School Library Journal
Gr 6–9—Set in 13th-century North Wales 10 years after the English takeover, this is an instantly gripping story of injustice spawned by subjugation. Cecily, an English girl, tells readers from the outset that her life has been ruined now that she has been uprooted to live among "savages," as she calls the Welsh. Gwenhwyfar is a servant to Cecily, who assumes that she is to be the lady of the house and demands to be treated accordingly. Gwinny resents Cecily, referring to her throughout her narrative as "the Brat." Fleshed-out, multidimensional characters breathe life into this little-known period. Coats's cinematic prose immerses readers in medieval life as she vividly depicts the animosity between the Welsh and the English. Though both young teens are strong and opinionated, they feel victimized, and their determination and will to survive are clearly voiced. While Cecily is cruel to Gwinny at times, she also expresses occasional compassion for her and intercedes anonymously to help her and her family. Even in her haughtiness, Cecily disdains her father's fawning to impress those in power and is disapproving when he reduces promised wages to Welshmen by half. Gwinny also shows some compassion for Cecily when she saves her from a potentially bad match with a scoundrel. This debut novel reverberates with detail, drama, and compassion. The appended historical note is helpful; it's unfortunate that there is no glossary of unusual terms. Fans of Karen Cushman's The Midwife's Apprentice (1995) and Catherine, Called Birdy (1994, both Clarion) will surely be drawn to this unique story.—Renee Steinberg, formerly at Fieldstone Middle School, Montvale, NJ
Kirkus Reviews
Two girls of very different degree are brought together unwillingly by the English conquest of Wales. Cecily is in a pet at having to leave the home of her youth--where her mother is buried--and relocate to the Welsh frontier, but her father is a younger son. He will take a burgage in Caernarvon, recently conquered by Edward I. In exchange for a home, he will help to keep the King's peace. Cecily hates Caernarvon. She hates its weather, its primitive appointments and its natives, especially Gwinny, the servant girl who doesn't obey, and the young man who stares at her. It would be easy to dismiss this book as a Karen Cushman knockoff; Cecily's voice certainly has a pertness that recalls Catherine, Called Birdy. But there's more of an edge, conveyed both in the appalling ease with which Cecily dismisses the Welsh as subhuman and in Gwinny's fierce parallel narrative. "I could kill the brat a hundred different ways." Never opting for the easy characterization, debut author Coats compellingly re-creates this occupation from both sides. It all leads to an ending so brutal and unexpected it will take readers' breath away even as it makes them think hard about the title. Brilliant: a vision of history before the victors wrote it. (historical note) (Historical fiction. 12 & up)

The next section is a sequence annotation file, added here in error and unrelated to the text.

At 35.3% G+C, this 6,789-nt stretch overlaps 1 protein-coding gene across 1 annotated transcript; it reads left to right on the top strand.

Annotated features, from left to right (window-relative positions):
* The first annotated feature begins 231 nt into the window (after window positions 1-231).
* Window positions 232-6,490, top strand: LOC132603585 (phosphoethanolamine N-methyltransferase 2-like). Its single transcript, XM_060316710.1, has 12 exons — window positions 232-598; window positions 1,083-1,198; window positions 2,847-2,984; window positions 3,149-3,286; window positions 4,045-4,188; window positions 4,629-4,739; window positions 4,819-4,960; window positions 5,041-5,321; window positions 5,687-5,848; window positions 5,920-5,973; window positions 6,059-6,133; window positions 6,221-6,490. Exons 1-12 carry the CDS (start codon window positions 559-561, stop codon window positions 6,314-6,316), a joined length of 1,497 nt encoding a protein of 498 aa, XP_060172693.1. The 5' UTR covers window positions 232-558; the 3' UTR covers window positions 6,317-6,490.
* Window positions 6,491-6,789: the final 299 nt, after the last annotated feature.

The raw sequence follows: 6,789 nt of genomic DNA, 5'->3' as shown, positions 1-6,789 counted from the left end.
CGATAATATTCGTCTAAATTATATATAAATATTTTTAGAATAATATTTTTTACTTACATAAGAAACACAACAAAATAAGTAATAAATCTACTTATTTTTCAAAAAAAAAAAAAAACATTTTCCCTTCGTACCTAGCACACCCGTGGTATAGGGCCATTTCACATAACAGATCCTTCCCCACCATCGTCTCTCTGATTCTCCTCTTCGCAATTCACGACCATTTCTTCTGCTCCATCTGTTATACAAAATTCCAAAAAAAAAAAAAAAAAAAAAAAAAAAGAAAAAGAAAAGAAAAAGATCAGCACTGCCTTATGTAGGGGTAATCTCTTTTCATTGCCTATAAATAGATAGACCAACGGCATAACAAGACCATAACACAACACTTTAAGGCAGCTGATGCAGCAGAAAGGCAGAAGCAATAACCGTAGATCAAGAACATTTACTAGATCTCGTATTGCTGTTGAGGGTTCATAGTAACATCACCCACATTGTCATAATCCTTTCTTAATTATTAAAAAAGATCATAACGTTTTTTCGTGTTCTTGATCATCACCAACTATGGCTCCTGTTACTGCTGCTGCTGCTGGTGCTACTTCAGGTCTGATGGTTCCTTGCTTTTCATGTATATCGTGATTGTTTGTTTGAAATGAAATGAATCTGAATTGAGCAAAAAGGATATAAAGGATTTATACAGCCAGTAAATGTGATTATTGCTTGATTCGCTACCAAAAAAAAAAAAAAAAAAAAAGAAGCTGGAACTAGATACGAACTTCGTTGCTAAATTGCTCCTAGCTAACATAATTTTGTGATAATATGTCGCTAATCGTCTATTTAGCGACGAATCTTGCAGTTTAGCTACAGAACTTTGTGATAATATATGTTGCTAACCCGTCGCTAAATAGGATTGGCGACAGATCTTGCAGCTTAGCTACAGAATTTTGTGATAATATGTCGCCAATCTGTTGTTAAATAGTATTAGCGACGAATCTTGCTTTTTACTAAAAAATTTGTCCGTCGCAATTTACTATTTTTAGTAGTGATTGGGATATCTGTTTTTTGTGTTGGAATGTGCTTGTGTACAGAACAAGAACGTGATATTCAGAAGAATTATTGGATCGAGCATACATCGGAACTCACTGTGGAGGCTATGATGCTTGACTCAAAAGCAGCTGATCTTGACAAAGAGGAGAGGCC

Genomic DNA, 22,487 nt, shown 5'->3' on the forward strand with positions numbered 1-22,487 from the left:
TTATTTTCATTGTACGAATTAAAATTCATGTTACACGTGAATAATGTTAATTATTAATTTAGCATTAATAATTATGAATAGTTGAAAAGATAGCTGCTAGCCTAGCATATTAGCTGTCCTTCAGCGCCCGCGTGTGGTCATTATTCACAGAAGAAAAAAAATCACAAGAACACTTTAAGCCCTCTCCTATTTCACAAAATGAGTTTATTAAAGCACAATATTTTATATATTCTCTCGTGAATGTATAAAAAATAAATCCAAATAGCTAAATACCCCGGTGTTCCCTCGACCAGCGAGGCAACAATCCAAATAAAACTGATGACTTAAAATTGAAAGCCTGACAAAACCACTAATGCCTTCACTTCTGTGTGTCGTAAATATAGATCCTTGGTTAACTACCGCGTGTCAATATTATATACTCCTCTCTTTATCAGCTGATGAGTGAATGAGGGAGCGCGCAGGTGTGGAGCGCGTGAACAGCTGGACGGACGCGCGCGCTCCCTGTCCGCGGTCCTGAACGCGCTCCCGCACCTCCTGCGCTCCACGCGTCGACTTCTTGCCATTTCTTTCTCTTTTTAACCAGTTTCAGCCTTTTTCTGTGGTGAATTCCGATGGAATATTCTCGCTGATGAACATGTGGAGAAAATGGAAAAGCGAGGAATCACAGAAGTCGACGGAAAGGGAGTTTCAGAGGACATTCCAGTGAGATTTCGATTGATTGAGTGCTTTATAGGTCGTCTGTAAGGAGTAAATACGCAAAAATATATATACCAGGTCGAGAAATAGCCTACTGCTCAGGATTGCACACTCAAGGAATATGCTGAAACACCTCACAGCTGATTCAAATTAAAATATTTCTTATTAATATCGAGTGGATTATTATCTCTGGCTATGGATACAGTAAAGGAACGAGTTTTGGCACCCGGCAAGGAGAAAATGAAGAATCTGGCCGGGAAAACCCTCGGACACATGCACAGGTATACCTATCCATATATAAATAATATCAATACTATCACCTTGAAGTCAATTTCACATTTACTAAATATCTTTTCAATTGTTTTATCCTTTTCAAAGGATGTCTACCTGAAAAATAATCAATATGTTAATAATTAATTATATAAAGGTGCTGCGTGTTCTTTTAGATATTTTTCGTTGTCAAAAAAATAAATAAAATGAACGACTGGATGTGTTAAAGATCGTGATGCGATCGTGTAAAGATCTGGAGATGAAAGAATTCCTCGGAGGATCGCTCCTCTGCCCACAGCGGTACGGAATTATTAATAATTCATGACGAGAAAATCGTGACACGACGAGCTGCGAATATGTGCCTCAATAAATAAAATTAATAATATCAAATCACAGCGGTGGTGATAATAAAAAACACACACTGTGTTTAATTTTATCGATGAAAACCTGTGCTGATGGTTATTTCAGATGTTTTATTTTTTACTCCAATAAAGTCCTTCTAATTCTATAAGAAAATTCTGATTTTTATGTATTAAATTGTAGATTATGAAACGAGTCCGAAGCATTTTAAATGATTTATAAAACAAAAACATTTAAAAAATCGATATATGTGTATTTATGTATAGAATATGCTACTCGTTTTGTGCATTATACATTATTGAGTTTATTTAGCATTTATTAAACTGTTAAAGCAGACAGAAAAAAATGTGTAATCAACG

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Product Details

ISBN-13:
9780544022218
Publisher:
Houghton Mifflin Harcourt
Publication date:
09/17/2013
Pages:
352
Sales rank:
207,774
Product dimensions:
5.80(w) x 8.06(h) x 0.92(d)
Age Range:
12 - 17 Years

Read an Excerpt

1293 Assumptiontide to Saint John’s Eve

Tonight at supper, over capon and relish, my father ruined my life.

He smiled big, scrubbed his lips with the end of his cloak, and said, "We’re moving house."

"Thank the Blessed Virgin!" I sat up straighter and smoothed my kirtle. "I’m weary to thimbles of Coventry. Will we be back at Edgeley Hall in time for the Maypole?"

"No, sweeting. We’re not going back to Edgeley. We’re moving to Caernarvon."

"What in God’s name is that?"

"It’s a town in Wales."

I’m in my chamber now. I will never speak to him again.

Unless he buys me a new pelisson for the journey.

I’ll not go to Caer-whatsit, not while there’s breath in me.

I’ll not eat. Not till my father gives up this foolish notion. At supper, I enter my uncle’s hall with my nose in the air and sit at my father’s right and sniff as the plates pass.

Betimes I glance at my father to see if he notices, but he’s too busy loading his gob with sowce so grease-slick shiny it catches rushlight, and pies with crusts that dissolve at the touch.

I eat in silence. But everything tastes as bitter as wormwood.

So I refuse to speak to him. Not one sweet word from his beloved daughter, his only living child, the light of his otherwise meaningless life.

My father merely smiles and remarks to the saints, "My, how delightfully quiet it’s become."

I’ve no wish to resort to manipulating him, but it’s rapidly becoming necessary to end this worrisome notion of moving with a slightly underhanded blow.

So I confront him in the public of the hall with my most piteous Salvo eyes and wail, "How can you do this to me? I’ll die an old maid! There won’t be a suitable man for leagues out in the wilderness!"

"A pity you were not born a boy, sweeting," my father replies. "What a King’s Bench lawyer you would have made."

And then he arranges for our household goods to be brought to Caer-whatsit by pack train.

An unwelcome feeling is coming over me. This might really be happening. And there might be naught to do for it.

Alice and Agnes pull me into the hearth corner, their eyes as big as trenchers. They want to know if it’s true, if we’re really leaving. I cannot speak, not even to Alice, who gave me her only ribbon to cheer me when Salvo went lame, nor to Agnes, who has held her tongue about how I kissed Wat the groom on May Eve.